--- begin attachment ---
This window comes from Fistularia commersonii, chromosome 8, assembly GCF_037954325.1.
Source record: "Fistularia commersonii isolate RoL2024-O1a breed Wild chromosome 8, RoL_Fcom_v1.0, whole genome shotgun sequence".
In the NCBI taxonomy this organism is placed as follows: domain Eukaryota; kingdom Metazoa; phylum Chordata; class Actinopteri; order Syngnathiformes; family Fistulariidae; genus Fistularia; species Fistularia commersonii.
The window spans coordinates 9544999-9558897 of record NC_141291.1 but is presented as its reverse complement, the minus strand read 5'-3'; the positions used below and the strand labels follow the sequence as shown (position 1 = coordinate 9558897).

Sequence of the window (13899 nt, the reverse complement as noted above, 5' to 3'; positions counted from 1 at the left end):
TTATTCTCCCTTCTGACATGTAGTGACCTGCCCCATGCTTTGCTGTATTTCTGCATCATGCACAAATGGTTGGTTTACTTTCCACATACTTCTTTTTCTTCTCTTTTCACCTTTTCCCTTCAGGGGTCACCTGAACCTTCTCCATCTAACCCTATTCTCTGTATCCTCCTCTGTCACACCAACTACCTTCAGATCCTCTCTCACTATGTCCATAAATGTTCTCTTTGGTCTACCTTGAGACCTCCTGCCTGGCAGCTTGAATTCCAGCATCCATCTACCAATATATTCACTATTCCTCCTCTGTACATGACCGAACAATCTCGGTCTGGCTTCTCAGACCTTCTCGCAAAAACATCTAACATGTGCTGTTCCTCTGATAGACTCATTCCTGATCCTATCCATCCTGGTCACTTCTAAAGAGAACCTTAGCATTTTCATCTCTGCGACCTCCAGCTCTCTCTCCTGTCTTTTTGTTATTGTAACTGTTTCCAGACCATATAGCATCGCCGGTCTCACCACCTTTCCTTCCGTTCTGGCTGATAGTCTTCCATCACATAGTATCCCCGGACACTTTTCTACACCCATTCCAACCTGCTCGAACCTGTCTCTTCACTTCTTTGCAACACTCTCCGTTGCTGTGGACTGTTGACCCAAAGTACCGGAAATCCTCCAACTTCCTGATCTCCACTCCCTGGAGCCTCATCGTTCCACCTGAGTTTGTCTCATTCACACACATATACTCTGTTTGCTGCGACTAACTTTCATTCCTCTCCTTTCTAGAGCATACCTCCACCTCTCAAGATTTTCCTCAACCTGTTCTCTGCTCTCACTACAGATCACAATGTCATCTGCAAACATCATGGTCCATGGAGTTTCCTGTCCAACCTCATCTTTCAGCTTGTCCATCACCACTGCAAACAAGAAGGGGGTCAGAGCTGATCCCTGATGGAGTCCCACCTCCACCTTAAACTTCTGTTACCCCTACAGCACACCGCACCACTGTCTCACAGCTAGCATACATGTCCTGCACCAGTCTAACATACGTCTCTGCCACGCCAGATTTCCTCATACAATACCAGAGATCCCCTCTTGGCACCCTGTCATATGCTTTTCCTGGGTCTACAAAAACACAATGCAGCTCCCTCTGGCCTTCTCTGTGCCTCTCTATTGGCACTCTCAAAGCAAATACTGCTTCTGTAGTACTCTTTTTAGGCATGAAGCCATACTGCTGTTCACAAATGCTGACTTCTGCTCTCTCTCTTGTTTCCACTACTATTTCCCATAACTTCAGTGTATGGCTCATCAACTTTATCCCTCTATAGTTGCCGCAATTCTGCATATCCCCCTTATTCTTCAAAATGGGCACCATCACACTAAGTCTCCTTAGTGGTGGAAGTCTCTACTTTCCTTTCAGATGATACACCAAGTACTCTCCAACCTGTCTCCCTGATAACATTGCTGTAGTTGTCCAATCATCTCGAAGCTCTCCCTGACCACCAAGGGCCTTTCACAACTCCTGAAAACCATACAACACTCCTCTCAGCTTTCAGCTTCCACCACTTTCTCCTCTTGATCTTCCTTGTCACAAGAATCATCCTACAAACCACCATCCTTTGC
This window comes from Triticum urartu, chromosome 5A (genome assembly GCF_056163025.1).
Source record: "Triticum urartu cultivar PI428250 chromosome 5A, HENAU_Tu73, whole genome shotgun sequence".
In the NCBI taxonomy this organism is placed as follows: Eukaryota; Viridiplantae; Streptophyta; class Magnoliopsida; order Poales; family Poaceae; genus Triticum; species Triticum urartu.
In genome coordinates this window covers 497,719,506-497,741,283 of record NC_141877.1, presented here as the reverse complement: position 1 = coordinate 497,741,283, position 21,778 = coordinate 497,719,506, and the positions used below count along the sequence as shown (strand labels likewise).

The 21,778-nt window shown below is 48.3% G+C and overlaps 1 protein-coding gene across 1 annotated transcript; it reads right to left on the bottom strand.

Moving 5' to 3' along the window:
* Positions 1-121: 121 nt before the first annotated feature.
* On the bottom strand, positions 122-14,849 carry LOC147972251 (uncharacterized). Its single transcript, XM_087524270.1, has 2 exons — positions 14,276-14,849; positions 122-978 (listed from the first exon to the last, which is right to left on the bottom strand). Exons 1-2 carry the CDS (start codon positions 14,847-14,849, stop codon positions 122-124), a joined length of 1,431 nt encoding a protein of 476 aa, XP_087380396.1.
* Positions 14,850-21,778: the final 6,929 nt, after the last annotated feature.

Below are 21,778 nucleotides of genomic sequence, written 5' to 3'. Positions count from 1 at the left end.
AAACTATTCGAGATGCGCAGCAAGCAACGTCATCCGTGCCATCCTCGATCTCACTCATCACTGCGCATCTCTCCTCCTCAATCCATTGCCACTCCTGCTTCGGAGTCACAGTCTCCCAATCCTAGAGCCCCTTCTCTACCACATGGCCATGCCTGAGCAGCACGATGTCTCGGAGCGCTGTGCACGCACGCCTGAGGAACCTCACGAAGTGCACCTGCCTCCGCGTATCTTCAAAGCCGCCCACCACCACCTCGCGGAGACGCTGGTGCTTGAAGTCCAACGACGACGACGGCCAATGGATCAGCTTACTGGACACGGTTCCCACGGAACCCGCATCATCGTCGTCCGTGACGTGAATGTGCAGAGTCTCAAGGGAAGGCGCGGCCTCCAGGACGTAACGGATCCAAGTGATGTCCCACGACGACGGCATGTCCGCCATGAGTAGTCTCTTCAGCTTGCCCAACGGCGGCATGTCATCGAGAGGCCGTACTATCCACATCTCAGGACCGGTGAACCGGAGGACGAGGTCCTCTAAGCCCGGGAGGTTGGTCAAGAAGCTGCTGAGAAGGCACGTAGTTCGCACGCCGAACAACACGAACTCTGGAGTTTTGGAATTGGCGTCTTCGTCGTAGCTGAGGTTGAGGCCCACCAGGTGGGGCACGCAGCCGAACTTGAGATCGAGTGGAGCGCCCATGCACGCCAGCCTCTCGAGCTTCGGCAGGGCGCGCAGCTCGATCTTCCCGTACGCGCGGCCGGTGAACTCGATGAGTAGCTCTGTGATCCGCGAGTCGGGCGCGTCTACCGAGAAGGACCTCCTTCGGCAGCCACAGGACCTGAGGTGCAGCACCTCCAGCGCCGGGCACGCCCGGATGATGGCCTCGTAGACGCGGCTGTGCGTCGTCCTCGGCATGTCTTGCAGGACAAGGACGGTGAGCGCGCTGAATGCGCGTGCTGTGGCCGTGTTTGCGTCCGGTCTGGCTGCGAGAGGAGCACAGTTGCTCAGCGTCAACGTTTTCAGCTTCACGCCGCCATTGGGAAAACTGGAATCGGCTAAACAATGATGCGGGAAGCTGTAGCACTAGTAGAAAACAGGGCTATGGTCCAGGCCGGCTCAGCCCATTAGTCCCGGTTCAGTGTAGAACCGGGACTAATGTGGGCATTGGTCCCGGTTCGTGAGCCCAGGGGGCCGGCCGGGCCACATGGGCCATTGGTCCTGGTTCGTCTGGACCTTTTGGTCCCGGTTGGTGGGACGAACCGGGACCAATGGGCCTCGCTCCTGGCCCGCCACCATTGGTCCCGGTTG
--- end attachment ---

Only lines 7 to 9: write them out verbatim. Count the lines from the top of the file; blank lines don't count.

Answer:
This window comes from Triticum urartu, chromosome 5A (genome assembly GCF_056163025.1).
Source record: "Triticum urartu cultivar PI428250 chromosome 5A, HENAU_Tu73, whole genome shotgun sequence".
In the NCBI taxonomy this organism is placed as follows: Eukaryota; Viridiplantae; Streptophyta; class Magnoliopsida; order Poales; family Poaceae; genus Triticum; species Triticum urartu.